October 25, 2014

Better Jacksonville Plan: Contempt of Courthouse- Northeast- Oct. 2003

Bob Snell | 10/1/2003
When former Mayor John Delaney conceived his landmark Better Jacksonville Plan in 2000, he made a shrewd calculation. To win voter approval for the sales tax increase needed to fund the $2.2-billion public works bonanza, Delaney decided to package popular projects -- road improvements, a new civic arena -- with items about which the public cared little -- including a new county court-house.

So news in late July that the massive judicial complex was $92 million over budget did not sit well with residents who already viewed the project with ambivalence. The overrun gave Delaney's successor, John Peyton, his first test in office.

After consulting with project designers and local judges, Peyton announced a "no-frills" alternative that will cut construction costs by $50 million. The savings will come primarily from design changes, a two-year delay in the completion date, a $16-million bond offering and some shifting of money from other accounts. Still, at an estimated $232 million, the "final" price tag far exceeds the $190-million figure Delaney promised when he pitched a new courthouse to voters.

In sticking with the original design, Peyton bucked the advice of some City Council members. Saying the council has been kept in the dark as costs have soared, City Council Vice President Elaine Brown asked for an audit of the initial design and construction contracts signed by Delaney.

"We need to find out what changes were made and who approved them," Brown says. "Are there provisions we can enforce to bring costs down, or was the original contract more of a wish list subject to change?"

At 900,000 square feet, the Duval County Courthouse is the largest and most expensive building in the Better Jacksonville Plan. It replaces an aging riverfront complex that judges had long complained was ugly and inadequate. From the beginning, however, the new courthouse has been one of the most contentious items in the multibillion-dollar plan.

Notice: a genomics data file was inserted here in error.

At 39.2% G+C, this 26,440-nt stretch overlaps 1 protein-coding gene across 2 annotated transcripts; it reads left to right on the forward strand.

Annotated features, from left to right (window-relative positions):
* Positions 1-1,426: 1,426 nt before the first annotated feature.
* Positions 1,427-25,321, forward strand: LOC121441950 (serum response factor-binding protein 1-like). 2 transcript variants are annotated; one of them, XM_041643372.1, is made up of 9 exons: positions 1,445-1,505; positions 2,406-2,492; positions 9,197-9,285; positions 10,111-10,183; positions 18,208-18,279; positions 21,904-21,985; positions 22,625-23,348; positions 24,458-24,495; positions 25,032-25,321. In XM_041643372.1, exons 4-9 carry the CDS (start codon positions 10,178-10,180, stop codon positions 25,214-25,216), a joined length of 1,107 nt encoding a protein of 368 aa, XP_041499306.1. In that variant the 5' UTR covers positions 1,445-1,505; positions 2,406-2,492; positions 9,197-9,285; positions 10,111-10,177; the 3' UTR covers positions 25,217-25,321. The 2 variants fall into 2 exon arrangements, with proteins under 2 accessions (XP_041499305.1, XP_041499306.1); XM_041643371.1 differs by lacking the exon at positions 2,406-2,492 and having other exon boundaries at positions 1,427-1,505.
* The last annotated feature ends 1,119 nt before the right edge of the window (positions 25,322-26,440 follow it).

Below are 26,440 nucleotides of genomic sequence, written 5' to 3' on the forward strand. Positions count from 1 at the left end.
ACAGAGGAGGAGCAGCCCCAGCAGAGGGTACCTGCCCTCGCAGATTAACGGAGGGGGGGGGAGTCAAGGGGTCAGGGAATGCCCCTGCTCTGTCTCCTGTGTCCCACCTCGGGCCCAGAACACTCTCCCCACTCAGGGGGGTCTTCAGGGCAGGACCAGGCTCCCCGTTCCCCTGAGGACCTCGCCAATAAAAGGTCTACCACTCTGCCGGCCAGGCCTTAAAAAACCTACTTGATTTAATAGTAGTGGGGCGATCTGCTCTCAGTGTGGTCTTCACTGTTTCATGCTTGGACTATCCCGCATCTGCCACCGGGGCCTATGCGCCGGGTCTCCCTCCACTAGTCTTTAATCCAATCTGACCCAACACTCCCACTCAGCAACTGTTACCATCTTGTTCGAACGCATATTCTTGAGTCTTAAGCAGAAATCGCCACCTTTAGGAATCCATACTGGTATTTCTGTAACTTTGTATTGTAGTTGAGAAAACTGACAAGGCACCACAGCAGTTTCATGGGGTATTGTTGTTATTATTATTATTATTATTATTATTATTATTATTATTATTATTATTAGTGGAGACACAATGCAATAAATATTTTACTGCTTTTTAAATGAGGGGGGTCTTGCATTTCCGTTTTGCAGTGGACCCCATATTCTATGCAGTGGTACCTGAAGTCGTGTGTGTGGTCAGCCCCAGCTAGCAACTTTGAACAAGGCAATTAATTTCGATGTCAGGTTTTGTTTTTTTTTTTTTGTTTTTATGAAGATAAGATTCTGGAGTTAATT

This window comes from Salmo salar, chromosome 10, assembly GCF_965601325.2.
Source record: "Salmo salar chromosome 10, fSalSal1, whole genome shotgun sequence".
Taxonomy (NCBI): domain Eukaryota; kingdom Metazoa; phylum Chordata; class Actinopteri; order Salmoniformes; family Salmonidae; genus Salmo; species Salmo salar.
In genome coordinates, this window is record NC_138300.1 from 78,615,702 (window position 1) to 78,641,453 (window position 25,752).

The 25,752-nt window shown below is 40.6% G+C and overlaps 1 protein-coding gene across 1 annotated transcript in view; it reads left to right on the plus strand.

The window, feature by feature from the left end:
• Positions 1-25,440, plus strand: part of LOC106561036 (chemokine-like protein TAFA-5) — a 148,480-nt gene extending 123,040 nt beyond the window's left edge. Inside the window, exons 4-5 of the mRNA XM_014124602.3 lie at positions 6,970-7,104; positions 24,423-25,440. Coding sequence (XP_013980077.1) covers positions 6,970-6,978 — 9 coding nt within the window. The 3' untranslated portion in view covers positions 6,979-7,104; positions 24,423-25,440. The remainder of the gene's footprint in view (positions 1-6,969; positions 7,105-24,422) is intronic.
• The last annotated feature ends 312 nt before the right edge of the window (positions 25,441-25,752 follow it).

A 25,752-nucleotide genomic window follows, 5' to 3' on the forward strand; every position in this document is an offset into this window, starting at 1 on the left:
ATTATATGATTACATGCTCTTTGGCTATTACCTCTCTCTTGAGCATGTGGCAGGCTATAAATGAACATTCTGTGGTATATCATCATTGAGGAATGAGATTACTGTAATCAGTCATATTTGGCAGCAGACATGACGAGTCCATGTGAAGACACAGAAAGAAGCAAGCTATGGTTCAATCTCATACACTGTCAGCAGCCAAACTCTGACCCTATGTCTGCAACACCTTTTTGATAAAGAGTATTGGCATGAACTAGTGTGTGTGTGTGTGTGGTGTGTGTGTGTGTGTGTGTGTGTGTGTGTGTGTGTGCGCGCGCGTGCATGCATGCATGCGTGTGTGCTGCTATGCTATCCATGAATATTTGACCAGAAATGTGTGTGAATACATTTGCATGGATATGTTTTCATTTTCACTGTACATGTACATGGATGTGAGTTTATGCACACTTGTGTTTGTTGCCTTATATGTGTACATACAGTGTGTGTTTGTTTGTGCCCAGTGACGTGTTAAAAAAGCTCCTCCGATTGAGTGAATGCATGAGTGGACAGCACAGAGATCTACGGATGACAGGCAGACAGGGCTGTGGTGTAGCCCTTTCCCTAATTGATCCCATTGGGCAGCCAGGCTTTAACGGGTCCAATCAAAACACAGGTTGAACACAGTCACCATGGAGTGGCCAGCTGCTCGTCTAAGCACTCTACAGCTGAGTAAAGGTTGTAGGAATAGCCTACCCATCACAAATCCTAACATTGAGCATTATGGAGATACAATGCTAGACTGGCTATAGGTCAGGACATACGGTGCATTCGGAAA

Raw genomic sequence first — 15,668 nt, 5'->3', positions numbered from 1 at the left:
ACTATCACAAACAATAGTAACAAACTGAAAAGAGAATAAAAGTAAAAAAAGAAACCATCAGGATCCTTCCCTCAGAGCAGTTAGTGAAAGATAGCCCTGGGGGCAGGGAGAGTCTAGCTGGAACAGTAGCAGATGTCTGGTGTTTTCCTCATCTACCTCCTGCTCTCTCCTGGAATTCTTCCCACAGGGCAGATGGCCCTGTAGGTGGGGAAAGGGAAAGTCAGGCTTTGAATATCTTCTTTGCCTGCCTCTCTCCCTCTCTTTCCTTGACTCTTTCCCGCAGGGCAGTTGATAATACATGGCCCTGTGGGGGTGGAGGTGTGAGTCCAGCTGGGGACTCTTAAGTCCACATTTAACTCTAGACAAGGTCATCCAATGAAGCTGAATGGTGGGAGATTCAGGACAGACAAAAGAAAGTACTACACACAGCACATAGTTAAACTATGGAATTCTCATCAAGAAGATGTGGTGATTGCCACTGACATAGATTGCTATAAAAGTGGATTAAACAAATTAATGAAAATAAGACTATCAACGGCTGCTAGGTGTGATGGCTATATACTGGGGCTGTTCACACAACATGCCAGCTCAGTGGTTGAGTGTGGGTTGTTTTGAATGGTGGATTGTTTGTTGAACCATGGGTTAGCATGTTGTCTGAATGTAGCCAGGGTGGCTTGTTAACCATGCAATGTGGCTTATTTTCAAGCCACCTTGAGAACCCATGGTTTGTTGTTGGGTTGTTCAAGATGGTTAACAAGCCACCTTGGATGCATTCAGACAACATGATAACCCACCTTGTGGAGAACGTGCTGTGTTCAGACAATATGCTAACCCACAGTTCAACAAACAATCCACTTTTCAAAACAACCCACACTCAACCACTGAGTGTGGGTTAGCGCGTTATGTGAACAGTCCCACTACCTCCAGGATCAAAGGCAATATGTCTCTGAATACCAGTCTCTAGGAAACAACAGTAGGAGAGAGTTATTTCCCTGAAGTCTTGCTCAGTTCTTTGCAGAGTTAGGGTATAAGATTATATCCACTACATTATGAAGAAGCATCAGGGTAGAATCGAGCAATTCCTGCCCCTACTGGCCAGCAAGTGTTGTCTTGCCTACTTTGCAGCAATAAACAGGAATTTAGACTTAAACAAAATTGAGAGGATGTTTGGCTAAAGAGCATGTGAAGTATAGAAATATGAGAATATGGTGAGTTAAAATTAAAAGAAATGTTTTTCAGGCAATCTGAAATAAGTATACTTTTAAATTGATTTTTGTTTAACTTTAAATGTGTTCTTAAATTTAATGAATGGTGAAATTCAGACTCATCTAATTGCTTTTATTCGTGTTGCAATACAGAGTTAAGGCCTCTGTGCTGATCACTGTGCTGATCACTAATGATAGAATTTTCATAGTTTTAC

Last year, Delaney surprised the council when he shifted $21 million from the Better Jacksonville contingency fund to cover project overruns before the courthouse had even been designed. Then the architectural firm that finished second in the courthouse design competition challenged the results, claiming the winning firm had low-balled its proposal and that the project would eventually run millions over budget.

Speculation over how costs ballooned so quickly also led to the first public sparring between Peyton and Delaney. After reviewing courthouse plans, Peyton said his predecessor's $190-million estimate "wasn't realistic to begin with" and was picked for "political reasons."

For his part, Delaney says pointedly that Peyton was "not there" when the initial price was calculated and that the new mayor may have inflated overrun projections to make the $232-million courthouse seem like a bargain.

IN THE NEWS

Clay County -- A million gallons of dark brown wastewater from the DuPont titanium mine in Maxville flooded Black Creek in August, the third such incident in a year.

Gainesville -- A record 48,850 students enrolled in the University of Florida for its fall semester, 700 more than last year. UF's enrollment has risen by nearly 10,000 over the past decade.